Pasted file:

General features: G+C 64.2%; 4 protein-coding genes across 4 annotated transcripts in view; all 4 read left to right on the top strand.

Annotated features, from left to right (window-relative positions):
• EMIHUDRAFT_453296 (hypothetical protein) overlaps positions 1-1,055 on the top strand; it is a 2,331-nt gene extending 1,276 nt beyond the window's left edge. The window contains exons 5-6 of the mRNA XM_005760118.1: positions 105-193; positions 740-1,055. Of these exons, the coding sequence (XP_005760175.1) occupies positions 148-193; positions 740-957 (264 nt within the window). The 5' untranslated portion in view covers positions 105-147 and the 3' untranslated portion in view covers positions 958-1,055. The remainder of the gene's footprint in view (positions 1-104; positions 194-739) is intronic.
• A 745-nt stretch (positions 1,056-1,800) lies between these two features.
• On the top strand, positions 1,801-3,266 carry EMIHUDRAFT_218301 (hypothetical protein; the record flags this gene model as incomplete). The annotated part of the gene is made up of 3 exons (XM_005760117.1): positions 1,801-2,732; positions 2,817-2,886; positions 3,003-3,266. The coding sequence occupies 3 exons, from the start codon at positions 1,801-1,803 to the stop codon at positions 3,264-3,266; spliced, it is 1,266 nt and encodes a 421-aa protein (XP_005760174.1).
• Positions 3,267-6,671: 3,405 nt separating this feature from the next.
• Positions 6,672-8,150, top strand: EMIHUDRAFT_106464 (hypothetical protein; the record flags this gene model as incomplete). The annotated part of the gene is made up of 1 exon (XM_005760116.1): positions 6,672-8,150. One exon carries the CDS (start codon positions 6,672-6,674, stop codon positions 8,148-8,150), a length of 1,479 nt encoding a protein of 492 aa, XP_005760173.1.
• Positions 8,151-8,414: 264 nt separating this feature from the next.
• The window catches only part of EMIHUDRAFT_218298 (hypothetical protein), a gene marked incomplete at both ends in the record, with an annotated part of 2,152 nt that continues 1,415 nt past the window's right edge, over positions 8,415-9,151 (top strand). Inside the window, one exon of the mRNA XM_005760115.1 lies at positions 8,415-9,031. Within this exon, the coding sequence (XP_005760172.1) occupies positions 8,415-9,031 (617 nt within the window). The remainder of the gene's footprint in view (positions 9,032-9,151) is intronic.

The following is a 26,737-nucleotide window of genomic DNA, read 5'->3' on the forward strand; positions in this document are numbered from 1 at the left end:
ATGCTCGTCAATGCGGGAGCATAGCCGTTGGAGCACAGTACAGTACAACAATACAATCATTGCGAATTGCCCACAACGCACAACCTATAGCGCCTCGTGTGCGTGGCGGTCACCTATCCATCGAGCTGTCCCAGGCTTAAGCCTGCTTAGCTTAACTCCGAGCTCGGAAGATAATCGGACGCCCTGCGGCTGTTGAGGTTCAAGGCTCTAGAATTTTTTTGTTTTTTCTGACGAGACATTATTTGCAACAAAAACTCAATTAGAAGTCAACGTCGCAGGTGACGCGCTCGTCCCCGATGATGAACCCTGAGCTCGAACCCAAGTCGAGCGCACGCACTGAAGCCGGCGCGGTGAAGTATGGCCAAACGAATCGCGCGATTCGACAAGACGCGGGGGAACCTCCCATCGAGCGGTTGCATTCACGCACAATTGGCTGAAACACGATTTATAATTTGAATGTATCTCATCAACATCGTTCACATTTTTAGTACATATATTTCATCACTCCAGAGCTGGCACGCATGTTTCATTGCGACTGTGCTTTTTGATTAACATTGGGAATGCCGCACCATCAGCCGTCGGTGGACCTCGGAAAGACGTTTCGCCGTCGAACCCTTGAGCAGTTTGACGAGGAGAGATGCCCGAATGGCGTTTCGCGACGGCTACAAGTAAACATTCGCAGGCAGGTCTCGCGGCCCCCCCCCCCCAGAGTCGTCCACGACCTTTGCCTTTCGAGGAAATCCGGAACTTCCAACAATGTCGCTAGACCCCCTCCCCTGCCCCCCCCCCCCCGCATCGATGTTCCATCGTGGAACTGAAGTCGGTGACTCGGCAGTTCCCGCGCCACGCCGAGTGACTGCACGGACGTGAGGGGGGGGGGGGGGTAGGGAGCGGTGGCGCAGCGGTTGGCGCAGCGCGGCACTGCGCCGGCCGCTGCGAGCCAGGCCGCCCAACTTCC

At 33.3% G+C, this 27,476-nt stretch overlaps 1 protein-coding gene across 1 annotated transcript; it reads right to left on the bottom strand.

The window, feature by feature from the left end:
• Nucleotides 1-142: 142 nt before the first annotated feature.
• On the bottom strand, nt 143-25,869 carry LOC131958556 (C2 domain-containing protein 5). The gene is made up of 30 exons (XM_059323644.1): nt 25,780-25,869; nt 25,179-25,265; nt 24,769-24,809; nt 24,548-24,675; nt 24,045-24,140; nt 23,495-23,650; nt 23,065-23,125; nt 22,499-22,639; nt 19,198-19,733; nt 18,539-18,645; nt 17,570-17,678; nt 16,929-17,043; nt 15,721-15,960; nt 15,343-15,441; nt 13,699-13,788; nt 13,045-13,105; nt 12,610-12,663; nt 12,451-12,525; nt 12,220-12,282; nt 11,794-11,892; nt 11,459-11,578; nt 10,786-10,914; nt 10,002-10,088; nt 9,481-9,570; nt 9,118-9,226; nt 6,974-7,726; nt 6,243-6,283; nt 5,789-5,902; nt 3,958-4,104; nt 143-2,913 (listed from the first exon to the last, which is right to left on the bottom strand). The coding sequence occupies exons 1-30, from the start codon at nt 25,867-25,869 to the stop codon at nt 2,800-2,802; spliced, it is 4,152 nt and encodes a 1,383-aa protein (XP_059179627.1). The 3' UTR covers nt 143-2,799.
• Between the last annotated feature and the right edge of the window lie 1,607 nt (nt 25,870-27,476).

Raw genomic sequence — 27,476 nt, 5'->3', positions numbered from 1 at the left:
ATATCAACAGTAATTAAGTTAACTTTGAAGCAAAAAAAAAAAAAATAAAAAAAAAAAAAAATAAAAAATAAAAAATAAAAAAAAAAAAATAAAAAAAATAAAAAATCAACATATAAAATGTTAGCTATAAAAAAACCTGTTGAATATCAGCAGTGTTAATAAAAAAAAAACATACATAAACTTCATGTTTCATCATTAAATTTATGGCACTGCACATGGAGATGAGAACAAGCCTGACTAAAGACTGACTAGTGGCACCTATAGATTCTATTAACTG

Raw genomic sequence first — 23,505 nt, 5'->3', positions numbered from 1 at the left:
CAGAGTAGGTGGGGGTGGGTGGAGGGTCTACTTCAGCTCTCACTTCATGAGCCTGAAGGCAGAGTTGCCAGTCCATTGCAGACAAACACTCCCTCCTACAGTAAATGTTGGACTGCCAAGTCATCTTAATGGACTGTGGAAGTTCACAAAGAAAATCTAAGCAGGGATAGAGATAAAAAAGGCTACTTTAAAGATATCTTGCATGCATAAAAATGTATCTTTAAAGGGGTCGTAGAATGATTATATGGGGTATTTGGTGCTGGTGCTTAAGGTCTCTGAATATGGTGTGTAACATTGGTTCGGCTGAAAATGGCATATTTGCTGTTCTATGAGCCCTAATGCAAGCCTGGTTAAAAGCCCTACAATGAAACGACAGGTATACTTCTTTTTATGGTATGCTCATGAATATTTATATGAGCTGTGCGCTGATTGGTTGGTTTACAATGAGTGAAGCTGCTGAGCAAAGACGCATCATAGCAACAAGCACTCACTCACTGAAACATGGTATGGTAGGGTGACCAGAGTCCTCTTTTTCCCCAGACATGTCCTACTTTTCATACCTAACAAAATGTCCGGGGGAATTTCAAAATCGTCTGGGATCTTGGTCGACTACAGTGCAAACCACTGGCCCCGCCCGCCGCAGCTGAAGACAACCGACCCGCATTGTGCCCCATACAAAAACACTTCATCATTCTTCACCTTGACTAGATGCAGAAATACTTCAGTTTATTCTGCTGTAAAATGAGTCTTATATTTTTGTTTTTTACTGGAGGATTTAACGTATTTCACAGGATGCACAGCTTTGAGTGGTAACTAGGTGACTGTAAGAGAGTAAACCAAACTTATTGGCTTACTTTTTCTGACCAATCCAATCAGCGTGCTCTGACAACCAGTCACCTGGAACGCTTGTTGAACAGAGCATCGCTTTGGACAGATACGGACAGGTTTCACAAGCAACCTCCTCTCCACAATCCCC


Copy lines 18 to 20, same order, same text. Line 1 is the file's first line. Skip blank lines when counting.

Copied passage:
ATATCAACAGTAATTAAGTTAACTTTGAAGCAAAAAAAAAAAAAATAAAAAAAAAAAAAAATAAAAAATAAAAAATAAAAAAAAAAAAATAAAAAAAATAAAAAATCAACATATAAAATGTTAGCTATAAAAAAACCTGTTGAATATCAGCAGTGTTAATAAAAAAAAAACATACATAAACTTCATGTTTCATCATTAAATTTATGGCACTGCACATGGAGATGAGAACAAGCCTGACTAAAGACTGACTAGTGGCACCTATAGATTCTATTAACTG

Raw genomic sequence first — 23,505 nt, 5'->3', positions numbered from 1 at the left:
CAGAGTAGGTGGGGGTGGGTGGAGGGTCTACTTCAGCTCTCACTTCATGAGCCTGAAGGCAGAGTTGCCAGTCCATTGCAGACAAACACTCCCTCCTACAGTAAATGTTGGACTGCCAAGTCATCTTAATGGACTGTGGAAGTTCACAAAGAAAATCTAAGCAGGGATAGAGATAAAAAAGGCTACTTTAAAGATATCTTGCATGCATAAAAATGTATCTTTAAAGGGGTCGTAGAATGATTATATGGGGTATTTGGTGCTGGTGCTTAAGGTCTCTGAATATGGTGTGTAACATTGGTTCGGCTGAAAATGGCATATTTGCTGTTCTATGAGCCCTAATGCAAGCCTGGTTAAAAGCCCTACAATGAAACGACAGGTATACTTCTTTTTATGGTATGCTCATGAATATTTATATGAGCTGTGCGCTGATTGGTTGGTTTACAATGAGTGAAGCTGCTGAGCAAAGACGCATCATAGCAACAAGCACTCACTCACTGAAACATGGTATGGTAGGGTGACCAGAGTCCTCTTTTTCCCCAGACATGTCCTACTTTTCATACCTAACAAAATGTCCGGGGGAATTTCAAAATCGTCTGGGATCTTGGTCGACTACAGTGCAAACCACTGGCCCCGCCCGCCGCAGCTGAAGACAACCGACCCGCATTGTGCCCCATACAAAAACACTTCATCATTCTTCACCTTGACTAGATGCAGAAATACTTCAGTTTATTCTGCTGTAAAATGAGTCTTATATTTTTGTTTTTTACTGGAGGATTTAACGTATTTCACAGGATGCACAGCTTTGAGTGGTAACTAGGTGACTGTAAGAGAGTAAACCAAACTTATTGGCTTACTTTTTCTGACCAATCCAATCAGCGTGCTCTGACAACCAGTCACCTGGAACGCTTGTTGAACAGAGCATCGCTTTGGACAGATACGGACAGGTTTCACAAGCAACCTCCTCTCCACAATCCCC